Climbing Rocks

posted Apr 28, 2012, 9:53 PM by Paul Wagner   [ updated Apr 28, 2012, 9:54 PM ]
Six of us stood in front the vertical wall of rock on the side of Mt. St. Helena, staring sraight up. That morning we'd been tutored and outfitted, trained in all the techniques and commands of rock climbing. There was only one thing left for us to do.
 
Elijah, our REI guide, teaching us the ropes
Somebody was going to have to start climbing.
 
The first ten or fifteen feet looked easy, but then things got more complicated. Elijah, our charmingly calm and competent guide from REI, explained that sometimes you just have to get up there to see what to do. But then, he was an expert, and had climbed this same face many times.
 
That's Eijah in the orange shirt, left and below right, getting us ready to climb.
 
None of us had ever really climbed much outside of a gym. The younger four people on the climb all had experience in a rock climbing gym, and some of them looked very comfortable with all of this.  That would pay off on the rock, too.
 
I hadn't ever climbed in a gym, and hadn't been on a rock wall in forty years. I generously volunteered to belay the first climber in our group, allowing one of the younger guys to climb first.  It was the least I could do.  Really.
 
He started up quickly enough, and before I knew it, he had hoisted himself over the lip and up to the top of the rope, sixty or seventy feet above us.  While he had been climbing for some time indoors, this was a pretty good show for the first time on real rock. I eased the rope out to let him back down the cliff and let the next guy climb.
Elijah setting up the ropes
 
Sooner or later, I was going to have to start climbing like everybody else. I watched a couple more climbers, tried to learn from their mistakes, and finally stepped up to the wall. The first few feet were obvious. And then there was a tricky little section where I couldn’t really see any handholds. I made it two thirds of the way up the wall before I decided that it was far enough. 
As I was being lowered away, Elijah pointed out that I didn't have to hang onto the rope with both hands.  After all, if it broke, my hands weren't going to stop me from falling.  And it wasn't going to break.   Trust the rope, he advised.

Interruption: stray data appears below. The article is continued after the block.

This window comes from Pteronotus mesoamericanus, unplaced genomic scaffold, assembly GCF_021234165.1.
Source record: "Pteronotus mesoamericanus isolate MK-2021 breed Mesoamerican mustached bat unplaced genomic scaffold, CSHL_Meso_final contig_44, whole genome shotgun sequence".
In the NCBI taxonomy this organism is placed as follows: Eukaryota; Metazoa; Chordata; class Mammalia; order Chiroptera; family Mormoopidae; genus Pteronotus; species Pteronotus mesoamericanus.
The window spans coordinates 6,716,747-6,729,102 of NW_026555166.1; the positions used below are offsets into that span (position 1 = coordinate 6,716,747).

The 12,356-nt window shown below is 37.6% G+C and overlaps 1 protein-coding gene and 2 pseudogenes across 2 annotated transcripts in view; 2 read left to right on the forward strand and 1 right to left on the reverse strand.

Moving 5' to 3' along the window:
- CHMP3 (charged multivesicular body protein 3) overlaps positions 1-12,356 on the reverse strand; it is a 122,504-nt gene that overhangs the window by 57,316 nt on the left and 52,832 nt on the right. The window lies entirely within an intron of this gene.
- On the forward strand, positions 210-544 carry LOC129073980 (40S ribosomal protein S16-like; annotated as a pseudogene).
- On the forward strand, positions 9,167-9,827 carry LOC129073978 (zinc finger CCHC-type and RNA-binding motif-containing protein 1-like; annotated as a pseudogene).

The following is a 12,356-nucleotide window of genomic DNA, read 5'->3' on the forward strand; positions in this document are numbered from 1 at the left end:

I did, but it took a conscious decision on my part to do that.
Over the next couple of hours we took turns on different routes up the rock walls. My favorite route seemed complicated right at the start, and I eased over a bit to the left, to see if things were any better over there. A couple more feet up, and then I rested on my knee, easing over to another ledge. It was like putting together a jigsaw puzzle, with each piece getting you just a bit closer to finishing. There was a nice crack going up to the right, and another that took me a bit left. And then as I stood up on that last foothold, I realized that I could touch the carabiner at the top of the climb.
I gave it a pat, took a nice long look around, and let my belayer know I was ready to get lowered back down to terra firma. 
One thing I loved about this day was that our group was a wonderful combination of four young gym climbers from three different countries, and two of us “older” men who were just there for the ride. The chemistry of the group and the leadership of Elijah could not have been more supportive and fun.   There were lots of handshakes, hugs, and plenty of reassurance to those who were climbing up the walls.  It really does make a difference to know tha the person belaying you below is not only paying out rope, but also paying close attention. 
I didn't fall during any of these climbs, nor did I try any complicated moves that struck me as being risky.  I was more interested in seeing what felt comfortable up there, sometimes fifty feet high.  And so I didn't make it to the top of  a couple of the climbs.
But next time…
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